Out and Back

There are no exact sciences of human behaviour. Economics, criminology, sociology, and the many branches of psychology are amenable to study through statistics but their results are invariably subject to different interpretations by different experts in their fields and it is clear that there are never experiments which can resolve disputes in the way there have often been in physics and chemistry. We should think hard about why this is so.

Goodhart’s Law can be expressed in a number of ways. My preferred way is “Any robust statistical pattern breaks down when people rely upon for it for forecasting.” Why is this so? Its consequences are more obvious. For instance it is extremely difficult to get rich by backing horses, or investing on the stock exchange. It is impossible to predict with certainty reoffending behaviour in the criminally insane. This problem was captured for all time by the long time director of Broadmoor Hospital, Patrick McGrath whom I met once as a young psychiatrist when I went there. He said “We all know half the patients in Broadmoor could be released, the trouble is we don’t know which half.” Returning to Goodhart’s Law, reductionists think it is just a matter of complexity. I totally disagree. It is to do with intentional/volitional behaviour. Here is a poem which approaches this issue from the direction of the staggering unpredictability of the future.

Distance means time, I suppose, 
and a long way off
the boy standing in the boat by the further bank
cannot see the man and woman alone at the open window,
unless of course it is himself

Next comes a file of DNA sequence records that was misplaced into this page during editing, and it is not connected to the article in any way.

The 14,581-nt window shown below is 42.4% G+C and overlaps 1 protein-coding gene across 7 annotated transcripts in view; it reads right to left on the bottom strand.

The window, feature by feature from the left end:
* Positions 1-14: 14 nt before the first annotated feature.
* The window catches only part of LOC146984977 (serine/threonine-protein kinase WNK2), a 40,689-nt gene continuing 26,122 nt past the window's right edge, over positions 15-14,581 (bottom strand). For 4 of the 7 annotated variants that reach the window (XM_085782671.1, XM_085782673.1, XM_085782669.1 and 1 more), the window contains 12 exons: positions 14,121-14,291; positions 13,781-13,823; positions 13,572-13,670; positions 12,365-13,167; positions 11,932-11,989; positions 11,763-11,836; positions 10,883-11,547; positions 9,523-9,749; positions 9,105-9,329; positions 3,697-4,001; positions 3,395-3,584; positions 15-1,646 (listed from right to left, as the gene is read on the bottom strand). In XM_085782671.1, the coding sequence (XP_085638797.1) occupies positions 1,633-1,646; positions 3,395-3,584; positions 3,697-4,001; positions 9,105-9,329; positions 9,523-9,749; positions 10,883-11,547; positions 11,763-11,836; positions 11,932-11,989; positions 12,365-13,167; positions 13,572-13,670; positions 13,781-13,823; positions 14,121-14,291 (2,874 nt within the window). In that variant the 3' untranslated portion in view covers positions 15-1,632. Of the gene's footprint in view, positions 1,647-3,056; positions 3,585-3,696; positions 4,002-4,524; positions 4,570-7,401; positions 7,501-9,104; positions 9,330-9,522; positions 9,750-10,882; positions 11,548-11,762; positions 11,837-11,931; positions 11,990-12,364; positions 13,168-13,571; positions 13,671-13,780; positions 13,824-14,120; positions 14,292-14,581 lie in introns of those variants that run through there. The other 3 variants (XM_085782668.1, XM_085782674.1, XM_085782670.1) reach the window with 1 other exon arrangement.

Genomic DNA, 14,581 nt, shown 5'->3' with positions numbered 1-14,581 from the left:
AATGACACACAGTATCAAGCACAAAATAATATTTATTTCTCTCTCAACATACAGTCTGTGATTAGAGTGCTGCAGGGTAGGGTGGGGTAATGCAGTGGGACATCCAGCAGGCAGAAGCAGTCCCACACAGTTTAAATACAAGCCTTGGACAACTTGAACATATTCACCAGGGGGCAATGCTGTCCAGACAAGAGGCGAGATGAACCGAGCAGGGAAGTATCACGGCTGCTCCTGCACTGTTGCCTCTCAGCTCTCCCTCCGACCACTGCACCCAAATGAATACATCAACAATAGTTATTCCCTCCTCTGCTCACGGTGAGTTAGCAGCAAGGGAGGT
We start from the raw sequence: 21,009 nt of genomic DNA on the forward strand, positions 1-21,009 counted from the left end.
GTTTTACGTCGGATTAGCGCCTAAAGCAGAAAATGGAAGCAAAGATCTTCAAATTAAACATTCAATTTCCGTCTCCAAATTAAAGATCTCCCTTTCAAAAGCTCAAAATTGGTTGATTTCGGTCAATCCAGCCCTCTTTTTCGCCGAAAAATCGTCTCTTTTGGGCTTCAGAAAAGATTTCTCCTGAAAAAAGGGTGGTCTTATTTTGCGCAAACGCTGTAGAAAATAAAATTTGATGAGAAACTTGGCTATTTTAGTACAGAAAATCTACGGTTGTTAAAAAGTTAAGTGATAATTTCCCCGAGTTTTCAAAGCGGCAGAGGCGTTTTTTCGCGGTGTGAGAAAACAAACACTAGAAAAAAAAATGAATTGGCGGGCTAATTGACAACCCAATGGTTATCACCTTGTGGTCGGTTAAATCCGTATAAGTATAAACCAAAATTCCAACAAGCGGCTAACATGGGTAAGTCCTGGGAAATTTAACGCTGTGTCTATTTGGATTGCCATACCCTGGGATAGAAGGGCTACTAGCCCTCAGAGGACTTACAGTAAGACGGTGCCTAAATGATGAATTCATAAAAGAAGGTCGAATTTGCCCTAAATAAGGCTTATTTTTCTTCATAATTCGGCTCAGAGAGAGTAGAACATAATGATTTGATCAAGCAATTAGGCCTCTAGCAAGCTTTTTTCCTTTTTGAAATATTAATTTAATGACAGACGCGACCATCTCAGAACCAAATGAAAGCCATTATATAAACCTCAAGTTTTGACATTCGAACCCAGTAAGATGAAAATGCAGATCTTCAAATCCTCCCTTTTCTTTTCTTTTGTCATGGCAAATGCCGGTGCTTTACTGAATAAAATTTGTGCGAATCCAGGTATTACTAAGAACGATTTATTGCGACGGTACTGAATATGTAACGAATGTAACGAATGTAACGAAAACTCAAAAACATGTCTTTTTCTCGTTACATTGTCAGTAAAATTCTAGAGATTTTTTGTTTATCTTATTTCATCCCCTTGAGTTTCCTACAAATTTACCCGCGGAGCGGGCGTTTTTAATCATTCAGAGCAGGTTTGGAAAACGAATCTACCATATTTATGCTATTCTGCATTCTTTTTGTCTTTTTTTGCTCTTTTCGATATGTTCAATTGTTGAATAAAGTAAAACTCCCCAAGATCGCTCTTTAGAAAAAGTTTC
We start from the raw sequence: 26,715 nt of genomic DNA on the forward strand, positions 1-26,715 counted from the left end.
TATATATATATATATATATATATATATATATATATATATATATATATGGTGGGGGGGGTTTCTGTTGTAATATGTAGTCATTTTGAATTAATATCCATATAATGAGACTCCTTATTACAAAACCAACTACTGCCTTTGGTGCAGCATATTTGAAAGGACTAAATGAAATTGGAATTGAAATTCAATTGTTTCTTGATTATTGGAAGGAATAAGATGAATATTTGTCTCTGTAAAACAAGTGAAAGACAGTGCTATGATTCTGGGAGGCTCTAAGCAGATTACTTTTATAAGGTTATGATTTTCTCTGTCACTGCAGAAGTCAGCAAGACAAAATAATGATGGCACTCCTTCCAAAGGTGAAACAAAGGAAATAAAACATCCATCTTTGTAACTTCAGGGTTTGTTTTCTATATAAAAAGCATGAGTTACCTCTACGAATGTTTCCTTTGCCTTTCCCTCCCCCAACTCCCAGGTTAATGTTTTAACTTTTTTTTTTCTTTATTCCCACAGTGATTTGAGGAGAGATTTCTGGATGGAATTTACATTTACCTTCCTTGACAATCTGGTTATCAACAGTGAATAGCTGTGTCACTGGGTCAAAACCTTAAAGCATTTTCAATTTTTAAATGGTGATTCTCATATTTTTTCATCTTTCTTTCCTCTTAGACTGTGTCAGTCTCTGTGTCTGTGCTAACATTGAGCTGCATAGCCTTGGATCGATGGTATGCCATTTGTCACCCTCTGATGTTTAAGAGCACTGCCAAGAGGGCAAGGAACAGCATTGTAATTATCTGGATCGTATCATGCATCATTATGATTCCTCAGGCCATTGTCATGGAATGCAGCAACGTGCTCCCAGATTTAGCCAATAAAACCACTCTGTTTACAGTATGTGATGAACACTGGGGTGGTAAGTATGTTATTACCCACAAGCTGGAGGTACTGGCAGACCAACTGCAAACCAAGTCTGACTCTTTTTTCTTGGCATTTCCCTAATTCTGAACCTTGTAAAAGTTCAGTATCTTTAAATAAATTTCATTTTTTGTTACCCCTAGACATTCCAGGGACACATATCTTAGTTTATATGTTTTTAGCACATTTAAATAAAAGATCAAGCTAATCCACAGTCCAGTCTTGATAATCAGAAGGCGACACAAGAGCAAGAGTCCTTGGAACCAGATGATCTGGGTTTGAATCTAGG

painfully present 
only years later on.
Even so, though the boat travels back and forth
memory and imagination
the round trip,
its a conceit:
out and back are not the same
and our imaginings use the elements of what we already are
however rearranged and concealed from ourselves.
The looking back makes out young hopes and fears
but the casting off
misses utterly the agony of regret.

Published by davidcookpoet

I am a husband, father and grandfather. I retired from a busy working life as an adult psychiatrist in 2014. My interests are in literature, philosophy, modern jazz and horse racing. I might represent those four fields by Shakespeare, Kant, Charlie Parker and Lester Piggott. Like nearly all of us, I can identify a number of formative experiences, one of which was a psychotic episode in my first year as a psychiatrist. This reinforced an already established interest in mystical experience, and a sense of how little human beings know. My intellectual bugbear is reductive materialism, and I am surprised at the lack of moral imagination of those who promulgate such views. It seems to me they need to consider ,perhaps by exposure, just why totalitarianism is so horrific.

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